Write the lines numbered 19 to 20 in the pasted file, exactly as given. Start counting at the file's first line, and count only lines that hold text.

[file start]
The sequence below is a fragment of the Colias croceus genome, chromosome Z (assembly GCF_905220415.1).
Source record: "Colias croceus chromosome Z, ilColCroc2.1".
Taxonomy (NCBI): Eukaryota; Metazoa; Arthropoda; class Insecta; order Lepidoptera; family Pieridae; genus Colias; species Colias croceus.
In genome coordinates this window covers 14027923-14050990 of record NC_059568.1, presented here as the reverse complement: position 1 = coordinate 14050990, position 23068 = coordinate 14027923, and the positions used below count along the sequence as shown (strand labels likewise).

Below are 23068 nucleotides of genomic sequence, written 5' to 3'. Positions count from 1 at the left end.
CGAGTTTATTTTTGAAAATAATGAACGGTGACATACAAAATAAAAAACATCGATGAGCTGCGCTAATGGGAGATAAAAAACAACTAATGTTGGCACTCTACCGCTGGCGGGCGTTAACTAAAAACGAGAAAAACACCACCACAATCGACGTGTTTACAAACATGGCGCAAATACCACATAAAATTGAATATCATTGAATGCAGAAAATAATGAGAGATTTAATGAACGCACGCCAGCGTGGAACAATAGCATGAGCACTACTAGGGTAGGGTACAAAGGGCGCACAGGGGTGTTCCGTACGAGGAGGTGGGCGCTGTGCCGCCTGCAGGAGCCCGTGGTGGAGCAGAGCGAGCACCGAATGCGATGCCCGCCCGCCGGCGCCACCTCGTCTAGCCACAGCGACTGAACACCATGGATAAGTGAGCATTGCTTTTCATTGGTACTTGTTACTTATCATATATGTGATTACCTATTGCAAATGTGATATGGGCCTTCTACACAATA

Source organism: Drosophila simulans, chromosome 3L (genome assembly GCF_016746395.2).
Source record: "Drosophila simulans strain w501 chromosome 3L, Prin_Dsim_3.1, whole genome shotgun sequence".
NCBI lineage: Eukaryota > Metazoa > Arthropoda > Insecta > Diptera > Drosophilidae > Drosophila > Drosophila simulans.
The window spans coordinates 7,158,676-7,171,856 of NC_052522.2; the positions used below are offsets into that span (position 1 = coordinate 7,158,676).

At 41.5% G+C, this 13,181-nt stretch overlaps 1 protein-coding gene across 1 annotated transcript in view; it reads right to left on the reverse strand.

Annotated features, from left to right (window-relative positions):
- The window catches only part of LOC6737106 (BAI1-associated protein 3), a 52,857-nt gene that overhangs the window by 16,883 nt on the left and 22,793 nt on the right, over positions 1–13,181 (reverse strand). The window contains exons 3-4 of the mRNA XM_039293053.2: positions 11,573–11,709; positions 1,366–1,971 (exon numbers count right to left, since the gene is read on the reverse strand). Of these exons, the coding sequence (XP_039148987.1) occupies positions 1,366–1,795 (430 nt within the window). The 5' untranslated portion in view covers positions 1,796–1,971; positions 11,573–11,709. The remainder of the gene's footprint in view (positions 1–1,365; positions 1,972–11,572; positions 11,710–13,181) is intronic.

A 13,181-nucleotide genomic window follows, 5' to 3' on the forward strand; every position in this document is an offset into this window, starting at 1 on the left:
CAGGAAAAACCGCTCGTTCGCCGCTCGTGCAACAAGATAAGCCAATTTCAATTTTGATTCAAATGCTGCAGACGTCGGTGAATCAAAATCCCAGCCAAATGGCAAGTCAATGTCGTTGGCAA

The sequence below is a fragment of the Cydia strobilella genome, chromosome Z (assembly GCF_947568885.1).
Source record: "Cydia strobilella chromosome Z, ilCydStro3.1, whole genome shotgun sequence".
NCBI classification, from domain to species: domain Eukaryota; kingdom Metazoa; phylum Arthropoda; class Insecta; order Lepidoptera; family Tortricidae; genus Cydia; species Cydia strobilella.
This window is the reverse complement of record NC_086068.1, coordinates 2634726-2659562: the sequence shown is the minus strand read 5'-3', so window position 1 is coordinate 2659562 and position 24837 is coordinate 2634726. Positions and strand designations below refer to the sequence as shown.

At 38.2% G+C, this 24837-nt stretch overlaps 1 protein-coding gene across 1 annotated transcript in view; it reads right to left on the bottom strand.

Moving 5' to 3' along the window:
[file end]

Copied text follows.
This window is the reverse complement of record NC_086068.1, coordinates 2634726-2659562: the sequence shown is the minus strand read 5'-3', so window position 1 is coordinate 2659562 and position 24837 is coordinate 2634726. Positions and strand designations below refer to the sequence as shown.

At 38.2% G+C, this 24837-nt stretch overlaps 1 protein-coding gene across 1 annotated transcript in view; it reads right to left on the bottom strand.